Carlos Cruz-Diez (1923–2019)

Carlos Cruz-Diez in Environnement Chromointerférent, 2010, included in the 2017 exhibition “Chroma” at SCAD Museum of Art. Photo: Rafael Guillén.

THE TASK SEEMED EXCITING ENOUGH: conduct research on a generation of Latin American artists who had moved to Paris after World War II. Back in 2002, when snail mail was still my primary means of communication, the process was slow and often painful. You’d find a number or address in the phone book, write them a letter, and then give them a blind call. Responses varied. Most artists eventually agreed to my insistent requests for interviews, but after decades of neglect or absence from American institutions, some were skeptical that a Ph.D. student from the United States would be interested in their work. Carlos Cruz-Diez, however, welcomed my call with his infectious laughter, joy, and generosity of spirit. He immediately invited me to his home and studio, behind a nineteenth-century Parisian storefront still bearing the sign “Boucherie-Triperie-Vollailles,” affectionately referred to by everyone as La Carnicería (The Butchery). This is where I’d visit him numerous times over the years, most recently a few weeks ago.

It was in his home in the ninth arrondissement, where he had been living and working since the early 1970s, that the maestro passed away on July 27. With him, we lost one of Latin America’s greatest twentieth-century abstract artists, a major figure of kinetic art, and a master of color. Born in Caracas on August 17, 1923, Cruz-Diez studied art in Venezuela and worked as an illustrator and graphic designer for an advertising agency before permanently settling in Paris in 1960. By then, he had abandoned his early social-realist paintings—in his own words, he became “tired of selling depictions of poverty to decorate the homes of the wealthy”—and gradually moved away from what he saw as the dead end of formal abstraction flooding European galleries. A true explorer and very much an idealist, he sought to free color from the surface by projecting it into three-dimensional space beyond restrictive forms or walls to create an obra compartida con el trabajador, a shared experience with the worker. “I always wanted to throw color beyond its support,” he once said. “For me, the color is not just an anecdote for the form; it is not only the red of the apple, the blue of the sky.”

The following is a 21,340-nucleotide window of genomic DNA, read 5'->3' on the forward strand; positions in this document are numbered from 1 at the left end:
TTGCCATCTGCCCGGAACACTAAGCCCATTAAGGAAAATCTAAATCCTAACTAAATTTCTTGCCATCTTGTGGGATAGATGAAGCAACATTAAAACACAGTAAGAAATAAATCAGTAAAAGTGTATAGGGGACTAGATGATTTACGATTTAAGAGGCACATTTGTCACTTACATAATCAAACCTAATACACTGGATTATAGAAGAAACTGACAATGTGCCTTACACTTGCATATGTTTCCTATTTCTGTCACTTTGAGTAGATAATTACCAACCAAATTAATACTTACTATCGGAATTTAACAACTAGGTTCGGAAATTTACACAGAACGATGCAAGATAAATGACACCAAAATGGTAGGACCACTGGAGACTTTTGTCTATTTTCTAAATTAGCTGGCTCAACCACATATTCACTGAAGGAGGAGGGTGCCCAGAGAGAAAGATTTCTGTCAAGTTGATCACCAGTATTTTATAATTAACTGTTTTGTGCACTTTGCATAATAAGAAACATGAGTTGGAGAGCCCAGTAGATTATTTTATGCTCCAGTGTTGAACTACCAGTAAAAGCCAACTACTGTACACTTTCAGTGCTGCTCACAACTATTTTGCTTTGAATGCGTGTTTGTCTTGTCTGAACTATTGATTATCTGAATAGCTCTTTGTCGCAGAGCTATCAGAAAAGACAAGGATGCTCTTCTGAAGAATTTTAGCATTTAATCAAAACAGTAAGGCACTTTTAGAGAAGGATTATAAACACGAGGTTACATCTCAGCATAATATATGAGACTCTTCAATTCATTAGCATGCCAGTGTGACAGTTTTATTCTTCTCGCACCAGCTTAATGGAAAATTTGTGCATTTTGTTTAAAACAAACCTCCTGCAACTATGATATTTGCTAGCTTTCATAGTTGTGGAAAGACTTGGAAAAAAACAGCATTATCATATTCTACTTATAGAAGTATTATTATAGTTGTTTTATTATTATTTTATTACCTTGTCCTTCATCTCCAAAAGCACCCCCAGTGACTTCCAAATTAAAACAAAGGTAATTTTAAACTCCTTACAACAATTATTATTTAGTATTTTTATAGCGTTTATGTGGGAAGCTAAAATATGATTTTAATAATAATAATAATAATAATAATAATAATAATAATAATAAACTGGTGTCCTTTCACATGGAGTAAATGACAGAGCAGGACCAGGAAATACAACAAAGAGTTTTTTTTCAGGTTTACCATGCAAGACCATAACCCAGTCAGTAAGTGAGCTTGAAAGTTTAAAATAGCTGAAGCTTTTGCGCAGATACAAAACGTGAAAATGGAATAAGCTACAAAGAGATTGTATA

Seeking to engage audiences beyond museum walls, Cruz-Diez frequently presented his environments in public spaces such as parks and airports, especially in Venezuela, where he is a national figure. While never overtly political, he advanced the essentially utopian idea that art could provide a democratic, pure, and direct experience—unmediated by politics or institutions—by deconstructing color as a static aesthetic element.

Despite enjoying enormous acclaim in Europe and Latin America in the 1960s, Cruz-Diez’s work remained under-known in the US until the mid-2000s, when I organized his first institutional retrospective with Isabela Villanueva and Gabriela Rangel at the Americas Society. Only during this decade did American museums start to take his work, along with that of Julio Le Parc, Carmen Herrera, and other artists of that generation, into serious consideration.

The last time I saw maestro Cruz-Diez, we were discussing an upcoming exhibition at the Norton Museum of Art for spring 2021. As he thought about the work ahead, his eyes lit up with the same youthful enthusiasm of our first meeting so many years ago. He excitedly envisioned how we could re-create a multisensorial environment originally designed in 1965. He would construct a series of color-infused hot and cold chambers with “deconditioning” passages, and imagined further urban interventions on the crosswalks and local buses of West Palm Beach. The maestro echoed his long-standing belief in the need to “reawaken a lost vision of the world, a state of self-realization through a variable experience of color.” The world, and I personally, will miss the optimism, passion, and curiosity of this exceptional artist and friend, but we can recall his life in color. “Color is autonomous, fleeting, perpetually moving,” he said. “Color is like life: a permanent present.”

Estrellita Brodsky is a New York–based curator, collector, philanthropist, and advocate for Latin American art.